A keen sportsman

Frank McBrearty (Jr) was born in Scotland in May 1969. His father moved back to Ireland when he was six years old, and bought a pub in Raphoe. Young Frank attended Dunmuckwell NS, the same small country school his father attended. A few years after they returned, the school was closed in a rationalisation, and Frank moved to a school in Raphoe. In his spare time he played soccer, and his father, an enthusiastic boxer, set up a local boxing club where Frank and his younger brothers trained. One man who went to school with McBrearty remembers him as a stunningly handsome youth.

He left school at 16, and went to Scotland, where he worked with an uncle. At 18, he moved to London, where he met his wife Patricia. They married when Frank was 20, and moved home to Donegal a few years later. He went back to working with his father, took up boxing again and played football with a local soccer team, and started building his new home for his young family.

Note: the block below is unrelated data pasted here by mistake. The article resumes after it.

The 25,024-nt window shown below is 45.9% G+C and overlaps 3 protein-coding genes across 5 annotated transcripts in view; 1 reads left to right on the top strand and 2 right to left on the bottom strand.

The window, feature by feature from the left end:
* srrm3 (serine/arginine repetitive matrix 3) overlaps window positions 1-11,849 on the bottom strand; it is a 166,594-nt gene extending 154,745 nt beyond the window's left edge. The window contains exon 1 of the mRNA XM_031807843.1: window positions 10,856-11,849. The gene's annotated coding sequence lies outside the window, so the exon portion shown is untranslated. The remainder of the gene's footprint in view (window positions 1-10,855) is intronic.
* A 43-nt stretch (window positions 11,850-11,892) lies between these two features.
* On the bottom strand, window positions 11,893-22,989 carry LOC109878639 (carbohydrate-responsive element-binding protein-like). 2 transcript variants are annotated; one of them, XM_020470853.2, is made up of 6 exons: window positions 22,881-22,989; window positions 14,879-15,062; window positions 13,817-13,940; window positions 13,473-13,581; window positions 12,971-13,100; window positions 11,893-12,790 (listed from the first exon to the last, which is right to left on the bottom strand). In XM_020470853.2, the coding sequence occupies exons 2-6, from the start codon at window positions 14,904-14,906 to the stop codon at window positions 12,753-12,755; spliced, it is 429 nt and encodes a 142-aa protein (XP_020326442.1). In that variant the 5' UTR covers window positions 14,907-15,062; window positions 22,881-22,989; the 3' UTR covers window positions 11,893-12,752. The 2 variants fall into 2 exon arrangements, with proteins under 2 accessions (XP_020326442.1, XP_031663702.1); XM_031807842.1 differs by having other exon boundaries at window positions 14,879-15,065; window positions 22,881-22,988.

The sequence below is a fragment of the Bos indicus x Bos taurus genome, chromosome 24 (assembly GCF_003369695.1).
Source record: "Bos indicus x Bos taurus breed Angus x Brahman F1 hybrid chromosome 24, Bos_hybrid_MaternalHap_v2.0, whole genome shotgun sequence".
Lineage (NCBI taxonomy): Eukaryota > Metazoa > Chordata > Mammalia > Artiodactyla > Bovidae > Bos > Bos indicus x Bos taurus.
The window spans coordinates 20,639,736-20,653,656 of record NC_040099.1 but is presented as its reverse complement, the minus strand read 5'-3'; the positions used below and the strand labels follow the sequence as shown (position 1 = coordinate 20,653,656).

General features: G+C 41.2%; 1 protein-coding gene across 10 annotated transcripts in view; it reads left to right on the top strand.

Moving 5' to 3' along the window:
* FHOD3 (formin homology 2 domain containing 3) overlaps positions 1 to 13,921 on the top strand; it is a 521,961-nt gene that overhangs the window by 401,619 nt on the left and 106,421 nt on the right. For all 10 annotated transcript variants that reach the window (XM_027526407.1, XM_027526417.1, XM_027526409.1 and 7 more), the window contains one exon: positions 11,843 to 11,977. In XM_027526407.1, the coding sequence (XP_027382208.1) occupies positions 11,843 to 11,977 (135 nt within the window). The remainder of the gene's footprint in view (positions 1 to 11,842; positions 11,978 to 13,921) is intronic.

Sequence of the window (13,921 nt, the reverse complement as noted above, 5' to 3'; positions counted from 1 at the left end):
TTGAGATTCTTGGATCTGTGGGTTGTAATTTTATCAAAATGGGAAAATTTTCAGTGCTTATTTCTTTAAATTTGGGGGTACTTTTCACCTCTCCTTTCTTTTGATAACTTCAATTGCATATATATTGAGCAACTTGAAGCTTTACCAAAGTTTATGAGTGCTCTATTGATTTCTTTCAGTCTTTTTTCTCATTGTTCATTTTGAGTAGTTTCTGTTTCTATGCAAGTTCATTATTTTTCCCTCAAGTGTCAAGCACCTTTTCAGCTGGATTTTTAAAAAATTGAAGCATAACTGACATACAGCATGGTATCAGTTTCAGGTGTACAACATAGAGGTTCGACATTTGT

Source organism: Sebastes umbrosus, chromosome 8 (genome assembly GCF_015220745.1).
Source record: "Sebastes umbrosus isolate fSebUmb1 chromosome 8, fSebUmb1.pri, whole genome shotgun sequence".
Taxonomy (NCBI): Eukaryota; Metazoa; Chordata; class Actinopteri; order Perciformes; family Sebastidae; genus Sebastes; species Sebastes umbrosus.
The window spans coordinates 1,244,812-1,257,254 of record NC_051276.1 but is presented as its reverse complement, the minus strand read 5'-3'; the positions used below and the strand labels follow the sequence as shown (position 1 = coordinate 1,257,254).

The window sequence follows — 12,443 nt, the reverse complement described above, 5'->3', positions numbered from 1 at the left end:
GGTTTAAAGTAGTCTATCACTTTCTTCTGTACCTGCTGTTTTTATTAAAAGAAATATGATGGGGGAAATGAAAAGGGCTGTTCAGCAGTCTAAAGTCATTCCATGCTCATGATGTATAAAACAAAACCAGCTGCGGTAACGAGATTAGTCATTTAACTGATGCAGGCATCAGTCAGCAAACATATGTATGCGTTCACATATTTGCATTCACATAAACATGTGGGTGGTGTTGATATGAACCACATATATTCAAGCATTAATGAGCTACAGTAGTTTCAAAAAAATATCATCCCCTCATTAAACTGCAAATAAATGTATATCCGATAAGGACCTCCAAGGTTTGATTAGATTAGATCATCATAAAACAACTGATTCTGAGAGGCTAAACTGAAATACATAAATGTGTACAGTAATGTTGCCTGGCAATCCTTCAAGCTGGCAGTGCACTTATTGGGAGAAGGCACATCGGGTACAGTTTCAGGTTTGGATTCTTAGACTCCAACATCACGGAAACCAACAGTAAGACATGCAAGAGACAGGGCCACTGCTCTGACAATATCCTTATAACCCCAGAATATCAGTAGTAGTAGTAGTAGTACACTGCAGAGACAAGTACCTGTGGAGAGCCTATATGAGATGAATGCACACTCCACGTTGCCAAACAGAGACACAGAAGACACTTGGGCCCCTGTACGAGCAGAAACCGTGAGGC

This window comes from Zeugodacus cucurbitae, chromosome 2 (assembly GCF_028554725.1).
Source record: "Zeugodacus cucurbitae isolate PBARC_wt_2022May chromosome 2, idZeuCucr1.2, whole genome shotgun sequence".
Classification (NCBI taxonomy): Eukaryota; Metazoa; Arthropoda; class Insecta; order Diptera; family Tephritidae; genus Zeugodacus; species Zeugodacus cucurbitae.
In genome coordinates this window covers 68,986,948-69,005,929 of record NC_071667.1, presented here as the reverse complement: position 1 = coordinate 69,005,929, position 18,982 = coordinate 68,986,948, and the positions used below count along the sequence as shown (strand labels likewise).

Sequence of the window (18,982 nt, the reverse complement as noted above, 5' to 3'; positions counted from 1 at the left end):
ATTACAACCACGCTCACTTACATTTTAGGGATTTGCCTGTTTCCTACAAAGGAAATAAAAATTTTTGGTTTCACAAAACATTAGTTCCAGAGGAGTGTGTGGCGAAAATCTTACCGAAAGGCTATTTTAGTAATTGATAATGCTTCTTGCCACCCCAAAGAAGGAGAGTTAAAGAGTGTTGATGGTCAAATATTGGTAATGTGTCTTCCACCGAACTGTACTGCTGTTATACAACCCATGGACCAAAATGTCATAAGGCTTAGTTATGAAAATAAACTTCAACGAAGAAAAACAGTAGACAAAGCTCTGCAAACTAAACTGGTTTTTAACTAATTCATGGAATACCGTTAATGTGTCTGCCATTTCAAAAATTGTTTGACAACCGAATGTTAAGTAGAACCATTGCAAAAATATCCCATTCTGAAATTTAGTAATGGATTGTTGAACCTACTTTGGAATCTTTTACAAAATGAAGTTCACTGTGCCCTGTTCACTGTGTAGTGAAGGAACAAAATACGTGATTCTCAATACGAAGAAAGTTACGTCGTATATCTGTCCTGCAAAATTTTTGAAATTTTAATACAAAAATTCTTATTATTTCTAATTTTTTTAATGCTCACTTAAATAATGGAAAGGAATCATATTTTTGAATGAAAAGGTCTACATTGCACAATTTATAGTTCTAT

All that fell apart after the Richie Barron affair. Within days of Barron’s death, Frank and his first his cousin Mark McConnell became the chief suspects in the Garda investigation, as the focus shifted from hit-and-run to murder.

Rumours of a row between McConnell and Barron in a pub earlier that night, combined with a history of ill-feeling between the two families, fuelled suspicion that the cattle-dealer’s death was more than a straightforward hit-and-run, a process memorably described by Justice Morris as “the ability of hatred to transform myth into facts.”

The arrest and ‘confession’